A Baby for Christmas

By: Linda Ford

For unto us a child is born, unto us a son is given: and the government shall be upon his shoulder: and his name shall be called Wonderful, Counsellor, the mighty God, the everlasting Father, the Prince of Peace.

—Isaiah 9:6





To Christine, my day-after-Christmas baby.

You have brought much joy into our lives

and continue to do so.







Chapter One

December 1882

Twenty-year-old Louise Porter cupped her hands to her rounded belly. How was she to protect this baby, as well as herself and her eighteen-year-old sister-in-law? Where could she go? Where could she find help?

No answer came to mind, but she must get away from that vile man who grew bolder and bolder with his threats and advances.

She turned the corner. Without thought, she’d walked toward the church. Head down, watching her footing carefully on the rough ground, she made her way toward the spot where they’d buried her husband six months ago.

Not until she was almost there did she look up and nearly fell backward. Nate Hawkins stood at Gordie’s graveside. She’d gotten a fleeting glimpse of him last year on his annual visit to his mother, but still she stared at him, taking in his rumpled dark blond hair and his blue eyes that always made her feel as if he pinned her to the spot where she stood. He’d filled out in the three years since he left, but he was still tall and slim. His muscular body spoke of hard work and strength.

“Nate, I never expected to see you.” Too late she thought to pull her shawl closed to hide her belly.

Nate held his hat in his hand. “I had to come say goodbye to Gordie.” His gaze skittered to her stomach and away. “You married again?”

“Hardly. This is Gordie’s baby.”

“Oh.” He shifted from foot to foot. “Don’t know if I should say sorry or congratulations.”

“Don’t say anything.” She wouldn’t tell him that she struggled with similar feelings. A baby to bring up on her own presented challenges. Some she dreaded, but that didn’t mean she didn’t look forward to welcoming the little one. “I’ll leave you to say your goodbye.” She turned back the way she’d come.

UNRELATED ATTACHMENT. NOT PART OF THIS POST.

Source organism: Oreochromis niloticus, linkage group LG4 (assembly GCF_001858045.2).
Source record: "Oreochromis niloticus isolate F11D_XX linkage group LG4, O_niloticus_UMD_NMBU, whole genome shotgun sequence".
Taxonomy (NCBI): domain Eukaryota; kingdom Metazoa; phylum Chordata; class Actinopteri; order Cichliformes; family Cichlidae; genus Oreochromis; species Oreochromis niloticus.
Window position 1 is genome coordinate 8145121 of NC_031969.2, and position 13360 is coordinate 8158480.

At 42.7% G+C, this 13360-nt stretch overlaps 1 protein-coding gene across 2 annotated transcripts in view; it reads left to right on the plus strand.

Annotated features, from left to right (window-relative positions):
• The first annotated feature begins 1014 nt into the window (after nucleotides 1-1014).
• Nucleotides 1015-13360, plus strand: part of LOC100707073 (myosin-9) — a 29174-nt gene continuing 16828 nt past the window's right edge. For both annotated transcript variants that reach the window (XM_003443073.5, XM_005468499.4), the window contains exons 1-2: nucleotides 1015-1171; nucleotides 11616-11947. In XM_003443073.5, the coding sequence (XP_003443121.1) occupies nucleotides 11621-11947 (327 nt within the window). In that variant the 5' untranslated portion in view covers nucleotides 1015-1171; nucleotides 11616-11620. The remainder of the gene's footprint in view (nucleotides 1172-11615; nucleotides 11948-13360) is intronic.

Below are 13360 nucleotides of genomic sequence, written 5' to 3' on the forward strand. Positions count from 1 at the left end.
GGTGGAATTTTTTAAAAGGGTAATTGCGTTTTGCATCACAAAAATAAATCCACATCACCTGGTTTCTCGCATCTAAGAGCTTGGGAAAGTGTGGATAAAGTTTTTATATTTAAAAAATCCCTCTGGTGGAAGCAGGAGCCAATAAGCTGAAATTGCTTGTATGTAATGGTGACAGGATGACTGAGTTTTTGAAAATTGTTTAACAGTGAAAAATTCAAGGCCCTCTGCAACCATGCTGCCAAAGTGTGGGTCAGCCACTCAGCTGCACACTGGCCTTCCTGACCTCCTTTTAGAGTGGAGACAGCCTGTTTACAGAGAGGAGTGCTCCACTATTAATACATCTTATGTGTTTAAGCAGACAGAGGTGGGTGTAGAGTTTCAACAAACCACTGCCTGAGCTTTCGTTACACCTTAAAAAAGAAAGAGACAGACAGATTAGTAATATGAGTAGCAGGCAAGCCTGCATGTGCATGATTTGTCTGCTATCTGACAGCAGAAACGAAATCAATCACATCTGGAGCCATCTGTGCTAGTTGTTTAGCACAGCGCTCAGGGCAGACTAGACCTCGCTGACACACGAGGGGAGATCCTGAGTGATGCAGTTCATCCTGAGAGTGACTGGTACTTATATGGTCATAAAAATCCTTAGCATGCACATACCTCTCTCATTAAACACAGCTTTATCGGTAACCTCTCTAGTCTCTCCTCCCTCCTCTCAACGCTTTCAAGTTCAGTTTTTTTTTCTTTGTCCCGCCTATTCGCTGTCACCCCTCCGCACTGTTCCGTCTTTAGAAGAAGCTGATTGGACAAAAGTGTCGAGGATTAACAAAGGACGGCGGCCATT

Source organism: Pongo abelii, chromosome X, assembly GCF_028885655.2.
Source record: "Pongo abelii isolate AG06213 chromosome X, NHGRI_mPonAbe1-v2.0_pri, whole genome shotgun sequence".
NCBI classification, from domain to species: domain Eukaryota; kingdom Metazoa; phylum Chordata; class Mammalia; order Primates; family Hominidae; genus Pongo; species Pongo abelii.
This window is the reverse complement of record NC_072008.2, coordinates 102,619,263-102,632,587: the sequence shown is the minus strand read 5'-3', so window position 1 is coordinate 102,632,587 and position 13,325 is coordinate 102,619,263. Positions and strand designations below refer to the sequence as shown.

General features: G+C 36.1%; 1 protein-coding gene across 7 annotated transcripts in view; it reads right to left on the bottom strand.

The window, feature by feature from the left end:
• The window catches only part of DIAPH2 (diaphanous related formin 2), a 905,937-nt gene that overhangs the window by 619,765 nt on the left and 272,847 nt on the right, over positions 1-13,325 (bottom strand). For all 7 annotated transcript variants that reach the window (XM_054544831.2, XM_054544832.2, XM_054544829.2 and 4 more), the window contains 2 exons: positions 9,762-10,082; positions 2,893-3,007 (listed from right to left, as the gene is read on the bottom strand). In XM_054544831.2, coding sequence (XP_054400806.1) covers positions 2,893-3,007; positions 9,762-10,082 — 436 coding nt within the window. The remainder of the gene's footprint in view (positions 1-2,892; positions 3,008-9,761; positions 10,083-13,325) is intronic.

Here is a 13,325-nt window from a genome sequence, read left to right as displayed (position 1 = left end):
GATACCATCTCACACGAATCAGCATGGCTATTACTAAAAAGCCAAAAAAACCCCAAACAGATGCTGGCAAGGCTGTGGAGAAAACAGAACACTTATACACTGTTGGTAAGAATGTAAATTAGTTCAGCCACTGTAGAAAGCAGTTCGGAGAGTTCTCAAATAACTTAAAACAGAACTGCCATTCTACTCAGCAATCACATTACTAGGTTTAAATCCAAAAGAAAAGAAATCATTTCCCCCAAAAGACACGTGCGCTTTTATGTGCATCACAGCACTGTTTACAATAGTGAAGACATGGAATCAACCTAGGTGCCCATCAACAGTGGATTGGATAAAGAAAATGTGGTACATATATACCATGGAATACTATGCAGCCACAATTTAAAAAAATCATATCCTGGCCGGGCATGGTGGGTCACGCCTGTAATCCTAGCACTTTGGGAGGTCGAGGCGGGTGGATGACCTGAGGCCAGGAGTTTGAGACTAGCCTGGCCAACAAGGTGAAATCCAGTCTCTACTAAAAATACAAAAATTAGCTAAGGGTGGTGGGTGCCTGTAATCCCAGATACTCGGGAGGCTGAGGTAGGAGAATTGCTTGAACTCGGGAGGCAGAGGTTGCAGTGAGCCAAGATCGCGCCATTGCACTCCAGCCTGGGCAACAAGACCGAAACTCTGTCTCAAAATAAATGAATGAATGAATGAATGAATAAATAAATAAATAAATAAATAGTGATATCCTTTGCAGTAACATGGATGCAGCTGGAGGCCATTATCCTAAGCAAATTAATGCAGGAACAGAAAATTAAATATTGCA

“Wait. Don’t let me chase you away.”

“I can come back anytime.” She continued on her way, not slowing until she knew she was out of his sight. Then she paused to catch her breath. It was getting harder and harder to move about with her growing size. She patted her tummy as the baby kicked up a storm. “Not much longer, little one,” she murmured. She expected the baby would be born Christmas Day. A Christmas baby. Her heart swelled with anticipated joy.

Her gaze turned over her shoulder, though she wouldn’t be able to see Nate. He’d been Gordie’s best friend. Hers, too.

In the past, both she and Nate had found a warm welcome in the Porter home along with the Porter children—Gordie and Missy. Nate and Louise had had their own homes, but in her case it had been unwelcoming and Nate had been mostly alone in his, so they’d spent all their free time with the Porters.

Louise’s mother had left when she was little and her father had raised her on his own, usually in mining camps. When she turned thirteen and he noticed how the men began to stare at her, he had sent her to live with Aunt Bea here in Rocky Creek, Montana. Aunt Bea was...well, she didn’t care to make any effort on Louise’s behalf and was openly grateful that Louise spent so much time at the Porters’.

At first, Louise resented her father for sending her away, then, after she’d fallen in with Nate and the Porter family, she secretly thanked him. It was the best thing that could have happened to her. The Porters were a loving, supportive family, and Nate...well, she was more than half in love with him from the first glimpse. Puppy love only, of course.

Her idyllic life had crashed to a halt four years ago when the Porter parents were killed in a senseless accident. Their team of horses had spooked and before Mr. Porter could get the animals under control, the wagon flipped, killing them both.

Gordie was not yet eighteen and suddenly had to be the man of the house and look after Missy, his sister, only thirteen years old at the time. He resented the responsibility and the endless work. A man who hovered at the outskirts of the town’s polite populace, Vic Hector, ten years older and worldly wise, had offered Gordie easier ways to make money than carrying freight and goods around for people. Most of the ways bordered on illegal. Slowly Vic and Gordie had grown more and more uncaring about staying within the bounds of the law.

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